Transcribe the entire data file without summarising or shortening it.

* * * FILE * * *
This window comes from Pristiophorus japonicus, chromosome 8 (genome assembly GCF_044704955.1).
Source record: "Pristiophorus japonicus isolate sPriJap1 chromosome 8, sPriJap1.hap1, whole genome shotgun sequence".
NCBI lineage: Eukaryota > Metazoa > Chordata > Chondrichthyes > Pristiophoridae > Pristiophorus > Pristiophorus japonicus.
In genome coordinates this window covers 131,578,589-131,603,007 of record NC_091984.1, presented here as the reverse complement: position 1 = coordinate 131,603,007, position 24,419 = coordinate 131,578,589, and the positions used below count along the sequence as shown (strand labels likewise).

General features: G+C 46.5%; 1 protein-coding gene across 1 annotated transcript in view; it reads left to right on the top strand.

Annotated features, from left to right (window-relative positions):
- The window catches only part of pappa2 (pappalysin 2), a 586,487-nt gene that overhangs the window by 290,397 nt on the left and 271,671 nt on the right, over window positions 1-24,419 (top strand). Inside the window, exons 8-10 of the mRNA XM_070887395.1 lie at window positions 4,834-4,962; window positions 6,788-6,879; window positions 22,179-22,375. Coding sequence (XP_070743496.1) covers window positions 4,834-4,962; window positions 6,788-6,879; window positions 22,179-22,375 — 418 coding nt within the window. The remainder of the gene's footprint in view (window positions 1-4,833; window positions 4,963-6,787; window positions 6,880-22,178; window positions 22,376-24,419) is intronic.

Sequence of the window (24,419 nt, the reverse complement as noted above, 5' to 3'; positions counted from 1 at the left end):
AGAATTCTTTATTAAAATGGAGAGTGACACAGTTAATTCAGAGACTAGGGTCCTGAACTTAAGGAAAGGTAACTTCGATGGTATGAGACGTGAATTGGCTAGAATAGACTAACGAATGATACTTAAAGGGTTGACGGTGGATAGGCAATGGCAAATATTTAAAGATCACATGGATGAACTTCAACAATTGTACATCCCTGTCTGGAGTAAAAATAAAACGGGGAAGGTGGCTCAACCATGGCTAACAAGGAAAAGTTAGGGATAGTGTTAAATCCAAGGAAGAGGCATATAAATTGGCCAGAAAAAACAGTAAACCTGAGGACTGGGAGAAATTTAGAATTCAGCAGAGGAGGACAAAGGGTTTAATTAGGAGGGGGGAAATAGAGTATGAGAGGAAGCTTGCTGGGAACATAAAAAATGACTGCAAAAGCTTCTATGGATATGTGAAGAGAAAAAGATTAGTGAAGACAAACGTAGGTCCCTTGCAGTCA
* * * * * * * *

This window comes from Pristiophorus japonicus, chromosome 8 (genome assembly GCF_044704955.1).
Source record: "Pristiophorus japonicus isolate sPriJap1 chromosome 8, sPriJap1.hap1, whole genome shotgun sequence".
NCBI lineage: Eukaryota > Metazoa > Chordata > Chondrichthyes > Pristiophoridae > Pristiophorus > Pristiophorus japonicus.
In genome coordinates this window covers 131,578,589-131,603,007 of record NC_091984.1, presented here as the reverse complement: position 1 = coordinate 131,603,007, position 24,419 = coordinate 131,578,589, and the positions used below count along the sequence as shown (strand labels likewise).

General features: G+C 46.5%; 1 protein-coding gene across 1 annotated transcript in view; it reads left to right on the top strand.

Annotated features, from left to right (window-relative positions):
- The window catches only part of pappa2 (pappalysin 2), a 586,487-nt gene that overhangs the window by 290,397 nt on the left and 271,671 nt on the right, over window positions 1-24,419 (top strand). Inside the window, exons 8-10 of the mRNA XM_070887395.1 lie at window positions 4,834-4,962; window positions 6,788-6,879; window positions 22,179-22,375. Coding sequence (XP_070743496.1) covers window positions 4,834-4,962; window positions 6,788-6,879; window positions 22,179-22,375 — 418 coding nt within the window. The remainder of the gene's footprint in view (window positions 1-4,833; window positions 4,963-6,787; window positions 6,880-22,178; window positions 22,376-24,419) is intronic.

Sequence of the window (24,419 nt, the reverse complement as noted above, 5' to 3'; positions counted from 1 at the left end):
AGAATTCTTTATTAAAATGGAGAGTGACACAGTTAATTCAGAGACTAGGGTCCTGAACTTAAGGAAAGGTAACTTCGATGGTATGAGACGTGAATTGGCTAGAATAGACTAACGAATGATACTTAAAGGGTTGACGGTGGATAGGCAATGGCAAATATTTAAAGATCACATGGATGAACTTCAACAATTGTACATCCCTGTCTGGAGTAAAAATAAAACGGGGAAGGTGGCTCAACCATGGCTAACAAGGAAAAGTTAGGGATAGTGTTAAATCCAAGGAAGAGGCATATAAATTGGCCAGAAAAAACAGTAAACCTGAGGACTGGGAGAAATTTAGAATTCAGCAGAGGAGGACAAAGGGTTTAATTAGGAGGGGGGAAATAGAGTATGAGAGGAAGCTTGCTGGGAACATAAAAAATGACTGCAAAAGCTTCTATGGATATGTGAAGAGAAAAAGATTAGTGAAGACAAACGTAGGTCCCTTGCAGTCA